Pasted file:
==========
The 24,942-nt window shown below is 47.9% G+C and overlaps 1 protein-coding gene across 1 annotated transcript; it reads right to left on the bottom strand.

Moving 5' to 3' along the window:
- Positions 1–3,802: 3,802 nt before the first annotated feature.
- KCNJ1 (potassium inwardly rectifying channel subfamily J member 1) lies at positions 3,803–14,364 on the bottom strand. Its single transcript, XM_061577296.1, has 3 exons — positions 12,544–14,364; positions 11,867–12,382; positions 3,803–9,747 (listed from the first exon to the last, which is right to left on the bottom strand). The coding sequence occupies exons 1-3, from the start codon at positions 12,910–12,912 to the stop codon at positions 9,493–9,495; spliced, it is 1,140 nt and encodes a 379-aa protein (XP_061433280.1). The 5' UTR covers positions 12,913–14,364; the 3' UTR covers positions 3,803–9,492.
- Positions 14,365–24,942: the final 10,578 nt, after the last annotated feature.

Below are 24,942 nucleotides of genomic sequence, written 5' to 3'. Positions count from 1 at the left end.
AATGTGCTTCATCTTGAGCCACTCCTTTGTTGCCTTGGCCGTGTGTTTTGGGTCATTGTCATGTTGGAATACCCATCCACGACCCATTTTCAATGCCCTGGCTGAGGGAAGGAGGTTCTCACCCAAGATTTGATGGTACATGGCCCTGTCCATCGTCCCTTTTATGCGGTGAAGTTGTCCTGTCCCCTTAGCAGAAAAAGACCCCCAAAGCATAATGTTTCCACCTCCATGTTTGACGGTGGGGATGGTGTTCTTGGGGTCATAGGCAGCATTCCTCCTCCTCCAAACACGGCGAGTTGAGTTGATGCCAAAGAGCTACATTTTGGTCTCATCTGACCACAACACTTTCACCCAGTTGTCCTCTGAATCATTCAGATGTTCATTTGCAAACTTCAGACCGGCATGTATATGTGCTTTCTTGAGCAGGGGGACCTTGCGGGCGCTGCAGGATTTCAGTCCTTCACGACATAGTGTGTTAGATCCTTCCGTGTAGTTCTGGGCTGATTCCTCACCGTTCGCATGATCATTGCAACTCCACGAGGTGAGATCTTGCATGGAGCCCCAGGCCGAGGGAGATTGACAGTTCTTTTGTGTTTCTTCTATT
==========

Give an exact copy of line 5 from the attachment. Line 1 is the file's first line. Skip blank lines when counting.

- Positions 14,365–24,942: the final 10,578 nt, after the last annotated feature.